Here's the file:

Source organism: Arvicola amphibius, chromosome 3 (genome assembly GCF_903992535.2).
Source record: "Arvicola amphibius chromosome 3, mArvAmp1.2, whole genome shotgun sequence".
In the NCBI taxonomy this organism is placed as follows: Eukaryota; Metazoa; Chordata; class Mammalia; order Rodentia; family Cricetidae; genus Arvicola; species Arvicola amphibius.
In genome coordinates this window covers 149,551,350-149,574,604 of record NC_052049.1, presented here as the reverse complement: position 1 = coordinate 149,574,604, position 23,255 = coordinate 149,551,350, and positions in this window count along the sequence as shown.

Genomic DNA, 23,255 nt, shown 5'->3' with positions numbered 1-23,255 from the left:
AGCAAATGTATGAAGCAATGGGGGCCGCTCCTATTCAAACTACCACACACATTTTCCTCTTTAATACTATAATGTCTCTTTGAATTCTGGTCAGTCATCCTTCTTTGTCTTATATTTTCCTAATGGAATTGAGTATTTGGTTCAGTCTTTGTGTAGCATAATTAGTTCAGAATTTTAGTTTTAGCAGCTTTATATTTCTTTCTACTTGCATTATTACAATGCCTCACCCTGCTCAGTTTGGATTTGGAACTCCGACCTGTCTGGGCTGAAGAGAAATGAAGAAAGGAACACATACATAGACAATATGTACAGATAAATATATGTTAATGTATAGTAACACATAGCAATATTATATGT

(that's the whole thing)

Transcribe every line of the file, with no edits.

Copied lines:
Source organism: Arvicola amphibius, chromosome 3 (genome assembly GCF_903992535.2).
Source record: "Arvicola amphibius chromosome 3, mArvAmp1.2, whole genome shotgun sequence".
In the NCBI taxonomy this organism is placed as follows: Eukaryota; Metazoa; Chordata; class Mammalia; order Rodentia; family Cricetidae; genus Arvicola; species Arvicola amphibius.
In genome coordinates this window covers 149,551,350-149,574,604 of record NC_052049.1, presented here as the reverse complement: position 1 = coordinate 149,574,604, position 23,255 = coordinate 149,551,350, and positions in this window count along the sequence as shown.

Genomic DNA, 23,255 nt, shown 5'->3' with positions numbered 1-23,255 from the left:
AGCAAATGTATGAAGCAATGGGGGCCGCTCCTATTCAAACTACCACACACATTTTCCTCTTTAATACTATAATGTCTCTTTGAATTCTGGTCAGTCATCCTTCTTTGTCTTATATTTTCCTAATGGAATTGAGTATTTGGTTCAGTCTTTGTGTAGCATAATTAGTTCAGAATTTTAGTTTTAGCAGCTTTATATTTCTTTCTACTTGCATTATTACAATGCCTCACCCTGCTCAGTTTGGATTTGGAACTCCGACCTGTCTGGGCTGAAGAGAAATGAAGAAAGGAACACATACATAGACAATATGTACAGATAAATATATGTTAATGTATAGTAACACATAGCAATATTATATGT